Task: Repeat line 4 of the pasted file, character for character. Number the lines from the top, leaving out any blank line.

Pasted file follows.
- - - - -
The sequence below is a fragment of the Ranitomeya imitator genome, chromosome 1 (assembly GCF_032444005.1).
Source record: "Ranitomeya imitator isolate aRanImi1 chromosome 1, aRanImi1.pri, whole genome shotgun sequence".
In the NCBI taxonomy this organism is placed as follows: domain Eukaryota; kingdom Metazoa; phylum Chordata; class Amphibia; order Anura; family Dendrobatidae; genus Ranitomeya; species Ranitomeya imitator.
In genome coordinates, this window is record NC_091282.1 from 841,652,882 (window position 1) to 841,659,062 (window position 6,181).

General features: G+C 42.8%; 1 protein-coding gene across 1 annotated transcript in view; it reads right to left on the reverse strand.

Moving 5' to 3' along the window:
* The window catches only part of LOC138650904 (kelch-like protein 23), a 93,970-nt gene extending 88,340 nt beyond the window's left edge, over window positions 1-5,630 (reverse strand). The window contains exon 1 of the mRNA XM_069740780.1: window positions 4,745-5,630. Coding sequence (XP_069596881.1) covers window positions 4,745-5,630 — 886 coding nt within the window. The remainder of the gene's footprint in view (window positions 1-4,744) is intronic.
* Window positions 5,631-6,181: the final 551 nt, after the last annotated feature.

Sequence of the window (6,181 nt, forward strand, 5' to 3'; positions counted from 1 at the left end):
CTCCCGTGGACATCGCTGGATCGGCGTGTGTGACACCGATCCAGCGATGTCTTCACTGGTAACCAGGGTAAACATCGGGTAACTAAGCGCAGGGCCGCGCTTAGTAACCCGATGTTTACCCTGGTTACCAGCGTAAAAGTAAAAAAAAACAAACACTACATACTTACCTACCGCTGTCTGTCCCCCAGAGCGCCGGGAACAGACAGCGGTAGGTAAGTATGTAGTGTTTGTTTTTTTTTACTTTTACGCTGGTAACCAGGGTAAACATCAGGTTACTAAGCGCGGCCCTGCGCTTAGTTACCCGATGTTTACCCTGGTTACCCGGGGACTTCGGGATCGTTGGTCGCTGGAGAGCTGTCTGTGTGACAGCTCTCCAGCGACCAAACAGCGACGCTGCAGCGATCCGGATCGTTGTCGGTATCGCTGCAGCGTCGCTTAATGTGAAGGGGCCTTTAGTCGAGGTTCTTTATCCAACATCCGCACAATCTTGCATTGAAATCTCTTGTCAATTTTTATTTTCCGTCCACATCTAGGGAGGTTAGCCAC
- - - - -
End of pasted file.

In genome coordinates, this window is record NC_091282.1 from 841,652,882 (window position 1) to 841,659,062 (window position 6,181).